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Before Nigeria loans out teachers to Liberia


Though the sobriquet, ‘Giant of Africa’, associated with Nigeria doesn’t stick that much any longer, the country remains a ‘big brother’ to many African nations. Little wonder that Liberia is turning to Nigeria for the recruitment of 6,000 teachers.

However, Head, Education Desk, IYABO LAWAL writes that Nigeria requires the highest number of teachers in the world; needing nearly 400,000 additional primary school teachers between now and 2030

Nigeria boasts of the largest black population in the world. It is not big for nothing. Though the sobriquet, ‘Giant of Africa’, associated with the country does not stick that much any longer, Nigeria remains a ‘big brother’ to many African nations.


It is little wonder then that Liberia is turning to Nigeria for recruitment of 6,000 teachers.

According to the Education for All Global Monitoring Report, an assessment of teacher needs by countries shows that the biggest challenge remains in Nigeria with nearly 400,000 additional primary school teachers required between 2012 and 2030, which is 12 per cent of the global total.

Of the developing countries needing the most additional primary teachers, seven are in Sub-Saharan Africa.

The newly elected President of Liberia, George Weah, had requested 6,000 teachers from Nigeria as part of the Technical Assistance agreement between the two countries.

He made the request during a courtesy visit to President Muhammadu Buhari.

Weah, who assumed power on January 22, told President Buhari, “Your sustained technical assistance for capacity building in these sectors is most welcome.

For example, Nigerian teachers and medical volunteers to Liberia, under the Technical Assistance Corps (TAC) Agreement with Liberia, have been very crucial in boosting capacity development in Liberia, and it is my hope that this assistance can be considerably increased to address with urgency our most pressing socio-economic needs at this time.

More specifically, under the Bilateral Teacher Exchange programme, we are seeking 6,000-plus teachers to make up for the shortage of good teachers in our educational system.”

But a vocal stakeholder of Liberia’s education sector, Tewroh-Wehtoe Sungbeh, thinks that approach is a bad business for Liberia.

He argued, “Instead of strengthening and funding KRTTI, ZRTTI, and WRTTI to produce more teachers, and providing incentives for Liberians to have interest in teaching, Mr. Weah reportedly is looking to Nigeria for teachers, which is bad for Liberia.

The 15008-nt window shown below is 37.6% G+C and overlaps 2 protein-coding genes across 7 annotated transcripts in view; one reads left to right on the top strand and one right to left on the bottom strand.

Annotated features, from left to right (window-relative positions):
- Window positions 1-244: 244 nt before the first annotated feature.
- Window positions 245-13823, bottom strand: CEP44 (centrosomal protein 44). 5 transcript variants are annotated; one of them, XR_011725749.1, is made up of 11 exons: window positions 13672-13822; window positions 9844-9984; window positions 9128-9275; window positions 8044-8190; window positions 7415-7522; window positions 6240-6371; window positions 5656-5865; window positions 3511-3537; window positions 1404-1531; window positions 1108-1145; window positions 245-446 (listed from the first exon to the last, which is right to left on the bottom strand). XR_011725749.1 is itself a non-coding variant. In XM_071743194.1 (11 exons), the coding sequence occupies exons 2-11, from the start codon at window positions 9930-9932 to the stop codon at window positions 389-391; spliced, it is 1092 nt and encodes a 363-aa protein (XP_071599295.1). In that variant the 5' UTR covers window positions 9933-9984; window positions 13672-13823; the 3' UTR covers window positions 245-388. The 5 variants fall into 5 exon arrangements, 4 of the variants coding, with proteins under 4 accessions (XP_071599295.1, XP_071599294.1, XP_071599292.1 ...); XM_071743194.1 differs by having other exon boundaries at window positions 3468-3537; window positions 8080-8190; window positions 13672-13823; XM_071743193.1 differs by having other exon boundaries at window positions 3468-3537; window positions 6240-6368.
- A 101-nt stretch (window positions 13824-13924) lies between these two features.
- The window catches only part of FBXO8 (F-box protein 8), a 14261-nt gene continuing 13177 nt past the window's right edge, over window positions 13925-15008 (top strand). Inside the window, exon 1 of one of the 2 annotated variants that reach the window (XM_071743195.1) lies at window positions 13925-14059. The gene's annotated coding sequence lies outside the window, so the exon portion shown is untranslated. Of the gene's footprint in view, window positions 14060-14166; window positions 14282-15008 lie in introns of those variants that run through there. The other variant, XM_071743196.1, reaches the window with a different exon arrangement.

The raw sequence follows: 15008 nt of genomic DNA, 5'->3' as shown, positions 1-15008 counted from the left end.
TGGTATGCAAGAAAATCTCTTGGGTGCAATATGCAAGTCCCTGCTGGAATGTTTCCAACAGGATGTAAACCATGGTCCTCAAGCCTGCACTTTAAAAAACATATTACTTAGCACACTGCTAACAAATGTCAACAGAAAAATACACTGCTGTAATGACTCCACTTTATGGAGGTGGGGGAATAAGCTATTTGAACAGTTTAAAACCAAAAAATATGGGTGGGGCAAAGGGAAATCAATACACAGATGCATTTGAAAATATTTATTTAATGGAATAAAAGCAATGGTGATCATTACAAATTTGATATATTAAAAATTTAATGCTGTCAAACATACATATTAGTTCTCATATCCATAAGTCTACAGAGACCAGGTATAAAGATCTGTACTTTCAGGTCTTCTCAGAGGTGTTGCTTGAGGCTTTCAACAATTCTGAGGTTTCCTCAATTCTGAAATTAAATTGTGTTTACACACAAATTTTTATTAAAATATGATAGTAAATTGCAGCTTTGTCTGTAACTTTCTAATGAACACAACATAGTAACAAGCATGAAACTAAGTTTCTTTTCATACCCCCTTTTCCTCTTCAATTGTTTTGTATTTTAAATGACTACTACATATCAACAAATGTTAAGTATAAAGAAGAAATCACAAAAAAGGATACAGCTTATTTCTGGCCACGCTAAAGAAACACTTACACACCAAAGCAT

Sending for 6,000 Nigerian teachers to teach in the Liberian classrooms is not a policy, President Weah.

You need a long-term education policy that will focus on increasing the salaries of teachers, and the teaching and retention of teachers and students.

“President Weah, you can begin by getting with the Liberian legislature to fund the training of more teachers, increase the salaries of teachers, focus on public school education, make it a priority, fund the three teaching institutions (KRTTI, ZRTTI, and WRTTI), and provide electricity and technology for the classrooms.

Mr. Weah, your 6,000 Nigerian teacher’s education policy is no policy at all. It resembles a gimmick, a scheme that also resembles a pyramid, a flawed approach that sells the Liberian education system to the highest Nigerian vendor. This is not a policy at all, but a Band-Aid approach to education.”

Perhaps, the Liberian government can make do with its three teachers’ training institutes: Kakata Rural Teachers Training Institute (KRTTI), Zorzor Rural Teachers Training Institute (ZRTTI), and Webbo Teachers Training Institute (WRTTI), coupled with the University of Liberia and Cuttington University teacher’s education degree programme.

Nigeria too is bedevilled by short supply of teachers.

In 1952, Chief Obafemi Awolowo, the first premier of the old Western Region, comprising nine states, kicked off with the Universal Primary Education (UPE) committing not less than 40 per cent of the region’s budget to education.

Awolowo was reported to have cut down on capital costs on school buildings, cancelled housing subsidy for civil servants and opted for mud blocks for classrooms when he was faced with the task of juggling the N10m estimate for the UPE, free health programme and the projected 1954 expenditure that was N5m.  

By 1956, Grade 3 Teacher Training Colleges were established with 11,000 teachers trained between 1955 and 1958. How many teachers have been trained in the last four years across the country?

Despite Awolowo’s unprecedented and pragmatic approach to education and its many gains and enduring legacies, many beneficiaries who have become leaders in modern Nigeria – particularly, the governors – appear determined to bastardise the system.

Since the advent of democracy in 1999, education has been annexed to the political arena as few fanciful school buildings with exaggerated costs litter the western landscape; and many schools with classrooms that can only be fit for pigs found everywhere.

Teachers are hungry, ill-motivated and harried because the governors will rather spend money on white elephants than on the future generation through the provision of quality education.

It is not hyperbolic when the late Babatunde Fafunwa, an eminent professor of education, described Awolowo’s education policy as “the boldest and perhaps, the most unprecedented educational scheme in Africa south of the Sahara.”